In this study, the fishes that possess SWS1 could have UV vision, except for Lepisosteus oculatus that has alanine at site 86 (Fig. 7). Site 86 is crucial for UV sensing10,48 (Fig. 6), because fishes that lost F86 in SWS1 cannot sense UV-light48. The effect of F86A in SWS1 opsin is unknown. However, based on the mutagenesis experiment on Lepidopus fitchi SWS148, we hypothesized that F86A might induce a red shiftthat led to a violet sensitive SWS1 opsin (Fig. 6). On the other hand, SWS1 loss events in some fishes could have resulted from environmental adaptation. For example, P. nattereri, A. mexicanus, I. punctatus and E. electricus live in turbid or tea-stained water, in which UV light could be absorbed very quickly, and these fishes lost the SWS1 genes. Some marine demersal fishes, e.g. G. morhua, L. crocea, M. miiuy and C. semilaevis, also lost their SWS1 genes possibly because UV vision is not needed in sandy or muddy habitats. In addition, some vertebrates use color lens or cornea to minimize UV-induced damages, and alter their SWS1 opsin toward violet light sensing48. A previous study on mudskipper’s genome hypothesized that the loss of SWS1 might be the consequence of the protection their retinae from UV damage22. If this hypothesis holds, the SWS1 loss of shallow water species, such as Tetraodontiformes species and M. mola that often swim just under sea-surface might have also resulted from the protection against the UV-induced damage.
For SWS2, the λmax in the ancestor of Neoteleostei SWS2A could be 440~460 nm4, and A94C and S97C occurred in the ancestor of Neoteleostei SWS2B, shifting its λmax to 400~420 nm4,34 (Fig. 7). In SWS2B, two blue shifts, W265Y and T118G, were observed in several lineages. A mutagenesis study showed that A94C and W265Y together in bluefin killifish could result in a 32 nm blue shift, slightly smaller than the sum of the two individual shifts32. In SWS2, the interaction between different tuning sites may reduce the effect of the spectral shift induced by individual replacements. Therefore, W265Y and T118G in SWS2B may only create a relatively small spectral shift because of the interaction between tuning sites.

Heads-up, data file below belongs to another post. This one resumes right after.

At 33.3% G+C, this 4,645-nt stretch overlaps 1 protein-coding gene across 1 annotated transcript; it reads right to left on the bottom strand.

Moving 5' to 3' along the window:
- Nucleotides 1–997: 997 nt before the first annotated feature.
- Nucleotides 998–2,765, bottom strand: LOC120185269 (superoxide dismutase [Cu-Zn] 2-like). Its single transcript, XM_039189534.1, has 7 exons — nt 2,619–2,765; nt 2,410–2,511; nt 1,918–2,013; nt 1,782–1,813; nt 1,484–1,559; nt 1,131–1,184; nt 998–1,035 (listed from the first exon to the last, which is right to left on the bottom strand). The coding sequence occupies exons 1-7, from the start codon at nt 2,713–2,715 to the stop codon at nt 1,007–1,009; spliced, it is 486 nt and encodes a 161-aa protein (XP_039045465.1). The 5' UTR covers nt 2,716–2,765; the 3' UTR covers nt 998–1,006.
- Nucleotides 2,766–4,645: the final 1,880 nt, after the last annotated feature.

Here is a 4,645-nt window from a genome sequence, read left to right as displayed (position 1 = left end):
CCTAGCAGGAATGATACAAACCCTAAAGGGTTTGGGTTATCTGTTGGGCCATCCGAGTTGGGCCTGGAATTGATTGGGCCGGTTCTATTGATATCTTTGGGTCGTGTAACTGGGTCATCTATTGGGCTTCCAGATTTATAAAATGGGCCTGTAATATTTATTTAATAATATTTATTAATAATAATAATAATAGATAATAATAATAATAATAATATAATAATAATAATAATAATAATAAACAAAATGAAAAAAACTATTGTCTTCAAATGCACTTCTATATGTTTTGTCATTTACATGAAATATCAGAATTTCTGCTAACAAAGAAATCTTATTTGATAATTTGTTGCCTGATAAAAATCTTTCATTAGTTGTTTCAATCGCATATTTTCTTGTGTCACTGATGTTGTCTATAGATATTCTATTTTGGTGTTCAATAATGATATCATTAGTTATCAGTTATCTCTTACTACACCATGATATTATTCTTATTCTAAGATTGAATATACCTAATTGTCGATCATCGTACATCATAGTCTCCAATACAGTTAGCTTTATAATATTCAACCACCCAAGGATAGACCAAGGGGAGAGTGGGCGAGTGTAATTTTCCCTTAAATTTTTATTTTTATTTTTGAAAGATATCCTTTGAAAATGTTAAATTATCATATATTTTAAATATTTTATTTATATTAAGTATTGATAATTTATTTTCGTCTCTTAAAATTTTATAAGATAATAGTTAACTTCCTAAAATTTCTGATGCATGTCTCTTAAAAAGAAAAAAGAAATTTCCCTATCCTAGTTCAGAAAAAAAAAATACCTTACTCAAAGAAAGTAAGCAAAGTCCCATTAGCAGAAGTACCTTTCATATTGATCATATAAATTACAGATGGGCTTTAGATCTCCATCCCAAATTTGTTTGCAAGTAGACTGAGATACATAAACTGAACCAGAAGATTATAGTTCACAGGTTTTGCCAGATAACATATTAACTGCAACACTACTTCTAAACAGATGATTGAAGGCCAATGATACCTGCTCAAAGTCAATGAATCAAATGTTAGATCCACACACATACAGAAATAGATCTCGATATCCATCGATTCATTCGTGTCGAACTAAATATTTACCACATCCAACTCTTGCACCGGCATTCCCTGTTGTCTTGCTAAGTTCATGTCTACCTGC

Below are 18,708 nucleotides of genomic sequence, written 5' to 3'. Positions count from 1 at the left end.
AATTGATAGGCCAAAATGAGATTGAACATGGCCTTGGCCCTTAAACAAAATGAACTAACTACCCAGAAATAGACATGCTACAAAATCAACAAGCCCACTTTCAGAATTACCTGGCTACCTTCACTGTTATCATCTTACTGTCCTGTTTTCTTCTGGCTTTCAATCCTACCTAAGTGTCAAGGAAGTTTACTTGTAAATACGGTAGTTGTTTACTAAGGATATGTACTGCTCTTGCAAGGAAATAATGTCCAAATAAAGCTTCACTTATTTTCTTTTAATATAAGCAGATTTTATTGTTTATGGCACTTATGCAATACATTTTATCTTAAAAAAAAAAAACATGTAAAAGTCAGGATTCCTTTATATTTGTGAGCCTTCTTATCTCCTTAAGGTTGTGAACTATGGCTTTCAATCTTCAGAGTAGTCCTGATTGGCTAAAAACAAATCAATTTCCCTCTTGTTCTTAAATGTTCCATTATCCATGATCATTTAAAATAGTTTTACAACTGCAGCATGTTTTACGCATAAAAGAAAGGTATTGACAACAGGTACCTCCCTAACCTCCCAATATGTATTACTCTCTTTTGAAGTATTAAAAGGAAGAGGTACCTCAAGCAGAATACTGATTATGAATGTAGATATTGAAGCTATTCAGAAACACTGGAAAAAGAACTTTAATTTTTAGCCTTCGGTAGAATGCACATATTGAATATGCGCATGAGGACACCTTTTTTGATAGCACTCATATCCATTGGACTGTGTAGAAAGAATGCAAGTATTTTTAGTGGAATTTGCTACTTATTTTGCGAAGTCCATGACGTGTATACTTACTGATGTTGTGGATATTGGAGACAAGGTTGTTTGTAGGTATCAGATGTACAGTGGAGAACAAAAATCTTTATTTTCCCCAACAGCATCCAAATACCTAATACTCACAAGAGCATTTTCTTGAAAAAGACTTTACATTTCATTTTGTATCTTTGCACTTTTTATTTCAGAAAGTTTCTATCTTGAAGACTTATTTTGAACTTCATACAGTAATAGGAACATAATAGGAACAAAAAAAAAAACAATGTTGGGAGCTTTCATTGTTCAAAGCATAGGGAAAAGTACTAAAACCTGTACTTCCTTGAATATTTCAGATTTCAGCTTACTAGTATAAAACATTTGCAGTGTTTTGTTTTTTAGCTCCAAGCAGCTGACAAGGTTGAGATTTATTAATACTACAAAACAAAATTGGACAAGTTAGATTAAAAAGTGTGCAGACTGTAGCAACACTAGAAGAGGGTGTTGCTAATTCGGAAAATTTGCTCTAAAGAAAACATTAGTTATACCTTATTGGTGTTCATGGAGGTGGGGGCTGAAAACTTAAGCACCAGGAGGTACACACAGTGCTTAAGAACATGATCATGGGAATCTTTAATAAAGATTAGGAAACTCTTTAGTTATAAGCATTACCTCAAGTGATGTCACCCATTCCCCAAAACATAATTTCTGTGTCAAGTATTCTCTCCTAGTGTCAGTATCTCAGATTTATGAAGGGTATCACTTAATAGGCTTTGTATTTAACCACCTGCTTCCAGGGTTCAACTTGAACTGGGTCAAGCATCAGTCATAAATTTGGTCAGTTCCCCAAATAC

For Rh2, E122Q caused a ~20 nm blue shift in Rh2B in the common ancestor of Neoteleostei; the λmax of Rh2A ranges from 500 to 530 nm, while that of Rh2B from 450 to 500 nm4 (Fig. 6). In the Rh2A clade, some substitutions represent the adaptation to extreme light environments. For example, E122Q occurred in Anguilla spp. Rh2-3, Notothenia coriiceps Rh2A and Thunnus orientalis Rh2A2 for adapting to deep sea, deep Arctic and demersal habitats, respectively (Fig. 7). In addition, E122Q and M207L in some Rh2 duplicated genes of Danio rerio, Dicentrarchus labrax, Leuciscus waleckii, Sinocyclocheilus spp., Esox lucius, O. mykiss, S. salar, and M207L in that of Cyprinodon variegatus, Amphilophus citrinellus, Mola mola and several Cyprinodontiformes fishes might have conferred these fishes with different λmax’s for more delicate sensing of blue and green lights (Fig. 7).
In the above we have mentioned some examples of neo-functionization of duplicated genes due to changes at tuning sites. Here we add some possible cases. First, the Rh1 duplication and the D83N/A292S tuning site changes in a duplicated copy led to the two different Rh1 opsins in Anguilliformes, which are utilized in different dwelling habitats at different developmental stages14. Second, the E122Q change in Rh2B led to the divergence in λmax between Rh2A and Rh2B in Neoteleostei. Third, A94C/T97C shifted the blue-light sensitive SWS2 opsin to the violet-light sensitive SWS2B opsin32. Fourth, H181Y/Y261F/T269A/A292S and S164P/Y261F/T269A led the red-light sensitive LWS opsin to sense green light and divergent functions of LWS duplicates in Cyprinodontiformes5,49. In conclusion, opsin gene duplication and tuning site changes may provide fishes with visual diversity to deal with the selection pressure exerted by different environments.
Materials and Methods